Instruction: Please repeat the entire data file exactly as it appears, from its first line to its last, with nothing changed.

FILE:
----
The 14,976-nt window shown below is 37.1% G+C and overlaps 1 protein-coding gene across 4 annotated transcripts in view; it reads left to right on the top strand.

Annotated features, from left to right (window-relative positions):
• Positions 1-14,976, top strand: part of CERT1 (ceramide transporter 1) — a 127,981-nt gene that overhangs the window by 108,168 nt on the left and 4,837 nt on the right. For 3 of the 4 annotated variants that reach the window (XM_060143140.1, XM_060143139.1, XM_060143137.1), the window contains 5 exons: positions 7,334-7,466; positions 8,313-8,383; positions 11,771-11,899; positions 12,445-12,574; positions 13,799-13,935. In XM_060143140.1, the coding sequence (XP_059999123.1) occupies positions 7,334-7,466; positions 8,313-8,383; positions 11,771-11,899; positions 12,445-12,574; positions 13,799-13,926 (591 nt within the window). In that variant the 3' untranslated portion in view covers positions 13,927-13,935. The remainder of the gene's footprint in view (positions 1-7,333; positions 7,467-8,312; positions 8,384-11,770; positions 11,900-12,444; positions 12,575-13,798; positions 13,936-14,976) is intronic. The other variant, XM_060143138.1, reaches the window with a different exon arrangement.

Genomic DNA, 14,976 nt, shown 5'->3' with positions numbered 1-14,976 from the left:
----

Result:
The 14,976-nt window shown below is 37.1% G+C and overlaps 1 protein-coding gene across 4 annotated transcripts in view; it reads left to right on the top strand.

Annotated features, from left to right (window-relative positions):
• Positions 1-14,976, top strand: part of CERT1 (ceramide transporter 1) — a 127,981-nt gene that overhangs the window by 108,168 nt on the left and 4,837 nt on the right. For 3 of the 4 annotated variants that reach the window (XM_060143140.1, XM_060143139.1, XM_060143137.1), the window contains 5 exons: positions 7,334-7,466; positions 8,313-8,383; positions 11,771-11,899; positions 12,445-12,574; positions 13,799-13,935. In XM_060143140.1, the coding sequence (XP_059999123.1) occupies positions 7,334-7,466; positions 8,313-8,383; positions 11,771-11,899; positions 12,445-12,574; positions 13,799-13,926 (591 nt within the window). In that variant the 3' untranslated portion in view covers positions 13,927-13,935. The remainder of the gene's footprint in view (positions 1-7,333; positions 7,467-8,312; positions 8,384-11,770; positions 11,900-12,444; positions 12,575-13,798; positions 13,936-14,976) is intronic. The other variant, XM_060143138.1, reaches the window with a different exon arrangement.

Genomic DNA, 14,976 nt, shown 5'->3' with positions numbered 1-14,976 from the left: